As you approach the ride sign easily catches your eye given the moving parts - loved that. You see the queue entrance which right next to the entrance of another big ride (Thunderation) and something more parks should do, even if not necessary.

    The combined queue and station was lacking moving cogs which I expected but managed just fine without, and was all very well done. There are a couple of windows to peak at the ride situated in a pit of dirt.

    The cars look wonderful, and have loads of space to get in and out. the LED detailing was a nice touch.

    As the train leaves the station there is a fixed magnet on the floor to start each car spinning. If you want to face forwards down the drop, start in the second row. Or for something whippier sit at the back. Assigned seating will make this more luck than anything but keeps the queue moving. It also makes odd numbers in cars unlikely and only saw it once but those riders laughed and screamed throughout.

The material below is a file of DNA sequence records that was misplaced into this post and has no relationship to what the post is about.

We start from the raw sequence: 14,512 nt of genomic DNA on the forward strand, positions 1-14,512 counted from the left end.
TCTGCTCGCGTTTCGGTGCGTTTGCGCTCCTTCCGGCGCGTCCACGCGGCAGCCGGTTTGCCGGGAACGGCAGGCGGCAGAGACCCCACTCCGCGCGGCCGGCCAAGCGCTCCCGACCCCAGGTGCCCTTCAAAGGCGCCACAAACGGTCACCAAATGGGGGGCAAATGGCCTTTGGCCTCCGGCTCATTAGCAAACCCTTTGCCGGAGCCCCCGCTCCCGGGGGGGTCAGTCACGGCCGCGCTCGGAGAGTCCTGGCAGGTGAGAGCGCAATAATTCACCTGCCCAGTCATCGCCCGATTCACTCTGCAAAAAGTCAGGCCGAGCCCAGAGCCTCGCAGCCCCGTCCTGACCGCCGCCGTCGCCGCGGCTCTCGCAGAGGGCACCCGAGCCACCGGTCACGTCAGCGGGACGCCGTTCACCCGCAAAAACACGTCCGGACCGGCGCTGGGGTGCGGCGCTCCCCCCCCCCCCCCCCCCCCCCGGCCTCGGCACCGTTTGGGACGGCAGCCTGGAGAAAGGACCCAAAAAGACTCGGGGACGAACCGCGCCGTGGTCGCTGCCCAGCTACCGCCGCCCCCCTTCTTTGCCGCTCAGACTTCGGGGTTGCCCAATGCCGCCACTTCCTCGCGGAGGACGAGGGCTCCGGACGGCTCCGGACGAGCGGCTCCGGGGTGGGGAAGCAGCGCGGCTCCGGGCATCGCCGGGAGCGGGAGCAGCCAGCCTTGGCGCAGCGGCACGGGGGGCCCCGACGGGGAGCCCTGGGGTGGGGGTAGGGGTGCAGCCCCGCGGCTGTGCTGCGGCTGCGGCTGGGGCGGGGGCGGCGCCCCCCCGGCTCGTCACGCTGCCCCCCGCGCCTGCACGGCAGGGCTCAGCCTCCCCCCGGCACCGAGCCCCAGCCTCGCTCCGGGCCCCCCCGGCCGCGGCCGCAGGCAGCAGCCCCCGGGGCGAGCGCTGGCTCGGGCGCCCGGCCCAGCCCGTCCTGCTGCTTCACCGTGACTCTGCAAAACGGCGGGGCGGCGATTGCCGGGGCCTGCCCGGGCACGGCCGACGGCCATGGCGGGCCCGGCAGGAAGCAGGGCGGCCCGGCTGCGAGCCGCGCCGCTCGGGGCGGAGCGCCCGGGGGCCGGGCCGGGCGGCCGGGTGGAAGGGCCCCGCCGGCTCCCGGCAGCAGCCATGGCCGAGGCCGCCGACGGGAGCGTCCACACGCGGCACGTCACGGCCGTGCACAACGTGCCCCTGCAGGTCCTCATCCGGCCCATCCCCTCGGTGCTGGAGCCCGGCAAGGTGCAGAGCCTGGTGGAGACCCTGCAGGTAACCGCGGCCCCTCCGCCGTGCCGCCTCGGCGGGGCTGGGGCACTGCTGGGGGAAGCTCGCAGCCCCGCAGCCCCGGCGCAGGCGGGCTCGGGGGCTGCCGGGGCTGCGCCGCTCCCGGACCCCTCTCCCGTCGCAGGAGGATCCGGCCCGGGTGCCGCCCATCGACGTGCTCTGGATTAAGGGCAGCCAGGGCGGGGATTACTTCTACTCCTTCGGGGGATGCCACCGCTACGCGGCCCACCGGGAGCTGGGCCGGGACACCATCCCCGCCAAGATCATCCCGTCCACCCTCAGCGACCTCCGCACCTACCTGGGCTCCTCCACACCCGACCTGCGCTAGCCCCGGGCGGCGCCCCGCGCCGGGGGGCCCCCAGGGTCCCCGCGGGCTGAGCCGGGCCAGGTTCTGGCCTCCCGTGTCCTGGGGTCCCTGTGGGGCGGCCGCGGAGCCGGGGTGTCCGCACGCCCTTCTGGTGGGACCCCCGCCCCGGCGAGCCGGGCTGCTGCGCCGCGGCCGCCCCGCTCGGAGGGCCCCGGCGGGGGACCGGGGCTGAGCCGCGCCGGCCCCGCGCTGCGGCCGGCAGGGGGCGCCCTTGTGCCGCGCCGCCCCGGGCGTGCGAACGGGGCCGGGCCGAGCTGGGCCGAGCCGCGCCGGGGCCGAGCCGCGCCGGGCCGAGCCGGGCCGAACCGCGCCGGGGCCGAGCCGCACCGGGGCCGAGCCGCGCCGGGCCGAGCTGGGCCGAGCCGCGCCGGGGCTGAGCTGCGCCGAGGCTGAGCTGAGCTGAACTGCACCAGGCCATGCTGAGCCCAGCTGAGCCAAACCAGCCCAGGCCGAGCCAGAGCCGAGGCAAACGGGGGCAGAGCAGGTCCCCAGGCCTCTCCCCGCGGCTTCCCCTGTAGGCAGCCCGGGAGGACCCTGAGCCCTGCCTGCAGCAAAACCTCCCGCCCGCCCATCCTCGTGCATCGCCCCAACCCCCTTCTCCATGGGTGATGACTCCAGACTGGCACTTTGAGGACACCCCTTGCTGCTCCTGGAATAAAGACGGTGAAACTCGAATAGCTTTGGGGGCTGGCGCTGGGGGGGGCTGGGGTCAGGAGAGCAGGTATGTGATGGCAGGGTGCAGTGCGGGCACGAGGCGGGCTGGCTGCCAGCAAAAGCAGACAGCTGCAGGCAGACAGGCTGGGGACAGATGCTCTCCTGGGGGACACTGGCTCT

The vertical drop out of the station does have a holding break - all of this works and still picks up the pace quickly.

    Spinners often promote themselves as never having the same ride twice. When that involves inversions its incredible, possibly facing all of the ways, and this has launches to boot. Okay, you are stopped on the first launch for whatever reason, not what I would have done, but you fly through the second and have a wonderful time on both.

    The restraints are really comfortable, and for fun I went floppy on most rides to enjoy the motion. Therefore it was entirely my own fault that on one ride my head collided with my head rest. Still though I cannot emphasise enough how cool upside down spinning is, and a lot more family friendly than a 4D coaster - as can be seen by all ages riding.

    For me the biggest shame was that the Trailblazer (fast pass) only gets you on this once and you don't actually time travel to reuse it. (plus Outlaw runs queue was always short so the park needs to be very busy to justify)

    Loved this ride.